Using key financial ratios to assess performance of your business

Using key financial ratios to assess performance of your business

In the previous article we discussed how a business leader can use liquidity and solvency ratios to assess the performance of a business. The other key ratios that can be used are those ratios that show the profitability, efficiency and investment potential of a business.
Profitability ratios indicate how a business is performing in terms of its ability to generate profit.

These ratios show how well a business is achieving profits from its operations. The profitability ratios focus on a business’ return on investment in inventory and other assets in order to judge whether it’s making enough operational profit from its assets.
Some of the key ratios that entrepreneurs, investors and other financial analysts consider when judging how profitable a business should be are gross profit margin, net profit margin, return on assets, return on capital employed and return on equity.
The gross profit margin compares the gross profit of a business to the net sales. Gross profit is the net sales less cost of goods sold and it’s that profit that goes to pay for operating expenses.

The ratio measures how profitable a business is selling its inventory and it’s calculated by dividing gross profit by net sales.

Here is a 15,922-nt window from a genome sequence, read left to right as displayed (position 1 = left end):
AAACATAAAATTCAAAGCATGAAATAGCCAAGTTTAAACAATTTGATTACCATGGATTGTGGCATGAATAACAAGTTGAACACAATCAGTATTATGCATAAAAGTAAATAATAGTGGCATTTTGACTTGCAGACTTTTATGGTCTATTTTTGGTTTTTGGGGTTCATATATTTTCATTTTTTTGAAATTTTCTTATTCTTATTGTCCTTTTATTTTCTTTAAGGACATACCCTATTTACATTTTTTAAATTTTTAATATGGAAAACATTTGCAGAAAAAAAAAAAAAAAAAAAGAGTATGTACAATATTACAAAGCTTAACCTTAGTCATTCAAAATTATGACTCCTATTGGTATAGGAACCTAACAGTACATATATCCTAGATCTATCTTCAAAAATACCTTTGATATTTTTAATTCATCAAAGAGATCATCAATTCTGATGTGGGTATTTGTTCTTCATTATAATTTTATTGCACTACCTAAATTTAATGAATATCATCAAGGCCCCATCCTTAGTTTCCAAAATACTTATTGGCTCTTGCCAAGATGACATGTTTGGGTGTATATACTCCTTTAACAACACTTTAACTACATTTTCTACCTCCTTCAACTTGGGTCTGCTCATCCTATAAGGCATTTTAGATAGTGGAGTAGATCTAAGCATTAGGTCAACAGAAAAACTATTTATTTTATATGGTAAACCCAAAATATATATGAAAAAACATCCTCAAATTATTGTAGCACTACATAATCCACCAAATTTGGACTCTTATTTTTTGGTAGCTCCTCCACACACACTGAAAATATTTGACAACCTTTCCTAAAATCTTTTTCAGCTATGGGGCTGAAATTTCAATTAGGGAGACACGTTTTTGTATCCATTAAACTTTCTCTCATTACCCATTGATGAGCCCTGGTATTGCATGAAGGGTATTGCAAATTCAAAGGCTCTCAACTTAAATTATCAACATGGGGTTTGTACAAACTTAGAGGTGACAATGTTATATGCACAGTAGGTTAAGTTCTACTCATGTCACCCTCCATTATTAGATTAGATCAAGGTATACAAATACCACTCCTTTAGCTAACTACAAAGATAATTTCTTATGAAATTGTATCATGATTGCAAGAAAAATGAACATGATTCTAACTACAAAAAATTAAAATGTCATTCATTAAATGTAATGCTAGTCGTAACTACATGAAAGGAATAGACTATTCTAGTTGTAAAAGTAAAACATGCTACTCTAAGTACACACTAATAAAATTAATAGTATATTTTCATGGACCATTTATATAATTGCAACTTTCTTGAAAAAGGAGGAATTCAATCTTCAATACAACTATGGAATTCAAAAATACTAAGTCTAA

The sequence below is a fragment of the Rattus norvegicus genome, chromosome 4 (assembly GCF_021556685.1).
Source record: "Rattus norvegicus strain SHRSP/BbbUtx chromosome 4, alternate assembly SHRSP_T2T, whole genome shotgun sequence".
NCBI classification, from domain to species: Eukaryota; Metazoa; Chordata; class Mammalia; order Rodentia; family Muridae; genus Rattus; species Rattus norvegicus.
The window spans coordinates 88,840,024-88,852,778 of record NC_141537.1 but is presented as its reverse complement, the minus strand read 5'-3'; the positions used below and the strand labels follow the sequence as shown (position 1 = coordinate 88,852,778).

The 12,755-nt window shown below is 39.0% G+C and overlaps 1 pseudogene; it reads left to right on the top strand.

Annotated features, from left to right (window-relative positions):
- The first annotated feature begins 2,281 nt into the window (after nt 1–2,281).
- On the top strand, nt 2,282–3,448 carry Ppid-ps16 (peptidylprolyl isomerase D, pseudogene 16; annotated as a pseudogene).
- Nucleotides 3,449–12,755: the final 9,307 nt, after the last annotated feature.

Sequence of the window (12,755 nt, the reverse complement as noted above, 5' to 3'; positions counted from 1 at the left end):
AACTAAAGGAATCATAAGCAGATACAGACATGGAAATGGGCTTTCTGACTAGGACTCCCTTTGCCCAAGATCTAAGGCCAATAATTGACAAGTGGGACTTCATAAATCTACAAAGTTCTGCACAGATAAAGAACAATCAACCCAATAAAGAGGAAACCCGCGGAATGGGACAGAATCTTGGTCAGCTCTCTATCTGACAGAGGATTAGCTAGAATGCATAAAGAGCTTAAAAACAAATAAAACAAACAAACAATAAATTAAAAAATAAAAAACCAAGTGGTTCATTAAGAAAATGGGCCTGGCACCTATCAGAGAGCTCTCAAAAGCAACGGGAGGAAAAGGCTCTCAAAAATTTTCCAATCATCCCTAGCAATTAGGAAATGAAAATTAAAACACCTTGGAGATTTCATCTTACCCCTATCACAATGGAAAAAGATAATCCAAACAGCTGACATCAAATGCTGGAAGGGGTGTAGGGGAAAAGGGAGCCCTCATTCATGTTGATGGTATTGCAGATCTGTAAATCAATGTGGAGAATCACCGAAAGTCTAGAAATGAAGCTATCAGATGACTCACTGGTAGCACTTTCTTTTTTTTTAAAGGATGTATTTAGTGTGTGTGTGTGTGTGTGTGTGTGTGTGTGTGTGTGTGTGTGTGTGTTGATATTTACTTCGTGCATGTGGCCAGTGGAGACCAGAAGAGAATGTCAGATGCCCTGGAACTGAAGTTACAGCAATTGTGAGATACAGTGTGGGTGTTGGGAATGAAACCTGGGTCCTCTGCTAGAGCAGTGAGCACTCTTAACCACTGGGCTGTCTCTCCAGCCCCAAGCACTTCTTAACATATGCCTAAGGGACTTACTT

A business should aim to have a higher ratio because it means it will be able to cover its operating expenses and in turn make a net profit.
The net profit margin measures the amount of net income earned with each dollar of sales generated. It shows what percentage of sales are left over after all expenses are paid by the business.

The net profit margin is calculated by dividing net income by net sales. This ratio is very important because it measures how effectively a company is converting sales into net income.
Investors would want a high net profit margin because this will ensure that there is enough profits to cover for dividends and for reinvesting into the business. This will show that the company is running efficiently. If the ratio is too low it would indicate that the expenses are too high and management should manage, control or cut the expenses.
Net profit margin is affected by declining gross profit, increasing or falling selling price or rising or falling administration costs. It’s advisable to look at the trend and see how this ratio has been behaving.

The return on assets ratio (ROA), or return on total assets, is a profitability ratio that measures the net income produced by total assets during a period.
The ROA measures how efficiently a company is managing its assets to produce profits during a period. The ROA ratio is calculated by dividing net income by average total assets.
The higher the ratio the more favourable it is to investors because it shows that the company is effectively managing its assets to produce net profits.
ROA is most useful for comparing businesses in the same industry since different industries use assets differently.

The next set ratios measure how efficiently the business is being run. Some of these ratios are debtors’ days outstanding, asset turnover and inventory turnover.
The debtors days outstanding calculation, or the average collection period, measures the number of days it takes a business to collect cash from its credit sales.
This calculation shows the liquidity of the business and the efficiency of a business’s collections department.